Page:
Public Statement regarding the detention of individuals for wearing or having black T-shirts

At least two individuals have been taken into custody by the military officials as a result of their wearing or having black T-shirts with a red and white striped logo in possession. Both have been taken away from their residences in Prawase and Samut Prakan, respectively since 6 September 2018. As of now, Mrs. Wannapa (last name withheld), one of the two individuals, is still held in custody at the 11th Military Circle being denied access to legal counsel (for more information, please read ‘Military allowing two children of motorcycle taxi driver a visitation to their mom; She has been arrested for selling T-shirts and may face prosecution’)


With regard to the incidence, Thai Lawyers for Human Rights (TLHR) has this to say;


  1. A detention made without explaining the reasons for such deprivation of liberty, without judicial review, and without access to legal counsel can potentially put an individual’s rights and freedoms at risk. Such arrest and detention have been happening repeatedly and incessantly since after the 2014 coup. TLHR considers this arbitrary detention is a breach of the International Covenant on Civil and Political Rights (ICCPR)’s Article 9 which provides that everyone has the right to liberty and security of person and no one shall be subjected to arbitrary arrest or detention.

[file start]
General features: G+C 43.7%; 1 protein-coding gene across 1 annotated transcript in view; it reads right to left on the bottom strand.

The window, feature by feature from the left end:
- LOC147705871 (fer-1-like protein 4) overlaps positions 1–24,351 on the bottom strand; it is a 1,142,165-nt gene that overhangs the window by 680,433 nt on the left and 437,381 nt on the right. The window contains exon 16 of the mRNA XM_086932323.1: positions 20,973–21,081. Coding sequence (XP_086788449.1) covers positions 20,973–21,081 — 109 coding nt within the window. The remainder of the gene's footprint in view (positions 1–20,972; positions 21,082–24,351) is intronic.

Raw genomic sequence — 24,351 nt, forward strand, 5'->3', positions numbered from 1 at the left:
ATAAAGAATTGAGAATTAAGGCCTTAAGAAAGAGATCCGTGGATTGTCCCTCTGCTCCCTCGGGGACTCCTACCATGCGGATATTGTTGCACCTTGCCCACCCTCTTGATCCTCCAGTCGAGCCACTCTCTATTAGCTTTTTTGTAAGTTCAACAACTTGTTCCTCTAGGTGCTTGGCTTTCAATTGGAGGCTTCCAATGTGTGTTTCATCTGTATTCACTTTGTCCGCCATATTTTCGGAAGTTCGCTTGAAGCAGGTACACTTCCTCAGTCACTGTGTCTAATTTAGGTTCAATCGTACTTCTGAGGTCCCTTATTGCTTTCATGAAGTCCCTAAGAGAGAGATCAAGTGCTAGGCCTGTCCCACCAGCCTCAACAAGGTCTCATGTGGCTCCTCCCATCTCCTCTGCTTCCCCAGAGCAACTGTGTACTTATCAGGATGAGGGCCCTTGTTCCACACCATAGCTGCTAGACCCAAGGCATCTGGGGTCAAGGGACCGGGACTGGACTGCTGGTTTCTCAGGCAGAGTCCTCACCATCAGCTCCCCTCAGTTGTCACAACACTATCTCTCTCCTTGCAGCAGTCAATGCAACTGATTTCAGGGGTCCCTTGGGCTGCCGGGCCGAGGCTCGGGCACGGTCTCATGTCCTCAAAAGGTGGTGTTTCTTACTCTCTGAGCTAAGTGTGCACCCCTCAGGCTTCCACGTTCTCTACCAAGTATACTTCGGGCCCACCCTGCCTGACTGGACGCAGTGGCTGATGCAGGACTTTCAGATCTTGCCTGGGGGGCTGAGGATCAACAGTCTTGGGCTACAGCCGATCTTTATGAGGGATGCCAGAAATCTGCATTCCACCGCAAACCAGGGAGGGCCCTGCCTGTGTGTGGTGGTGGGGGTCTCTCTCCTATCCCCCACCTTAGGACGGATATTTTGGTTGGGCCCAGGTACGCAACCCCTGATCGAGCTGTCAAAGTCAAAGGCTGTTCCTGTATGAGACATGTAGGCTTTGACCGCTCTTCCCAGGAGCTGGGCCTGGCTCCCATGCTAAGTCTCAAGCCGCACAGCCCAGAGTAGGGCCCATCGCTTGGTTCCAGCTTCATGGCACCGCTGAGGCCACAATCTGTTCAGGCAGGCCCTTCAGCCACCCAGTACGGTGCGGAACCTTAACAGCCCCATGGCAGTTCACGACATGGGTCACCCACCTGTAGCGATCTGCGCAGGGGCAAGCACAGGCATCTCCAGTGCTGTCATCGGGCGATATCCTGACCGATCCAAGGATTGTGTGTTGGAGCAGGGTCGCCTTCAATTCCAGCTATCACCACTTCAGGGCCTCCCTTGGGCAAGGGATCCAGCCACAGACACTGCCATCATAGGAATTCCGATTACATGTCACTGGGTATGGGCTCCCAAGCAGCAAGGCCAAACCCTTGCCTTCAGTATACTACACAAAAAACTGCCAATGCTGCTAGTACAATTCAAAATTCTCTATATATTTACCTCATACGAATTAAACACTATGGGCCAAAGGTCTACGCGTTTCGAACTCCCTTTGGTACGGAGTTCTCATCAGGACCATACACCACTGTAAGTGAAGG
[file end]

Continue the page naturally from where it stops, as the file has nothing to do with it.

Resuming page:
1. In its Concluding Observations on the second periodic report of Thailand in March 2017, the UN Human Rights Committee states that “The State party (Thailand) should immediately release all victims of arbitrary detention and provide them with full reparation. It should also bring its legislation and practices into compliance with article 9 of the Covenant…” Nevertheless, the National Council for Peace and Order (NCPO) continues to invoke the Head of the NCPO Order no.3/2558 to hold individuals in custody.


Head of Thai Lawyers for Human Rights (TLHR), Yaowalak Anuphan says that “Unlawful detention has been aided and abetted by the military in Thailand. All these irregular incidences have been made regular, the act of which is unacceptable. The state is obliged to uphold people’s rights and freedoms. If the state finds any act culpable, they should proceed to act according to what is provided for in the Criminal Procedure Code. We demand the release of Mrs. Wannapa and other individuals who have been deprived of their liberty as a result of the above incidence immediately.”


With respect in people’s rights and freedoms

Thai Lawyers for Human Rights (TLHR)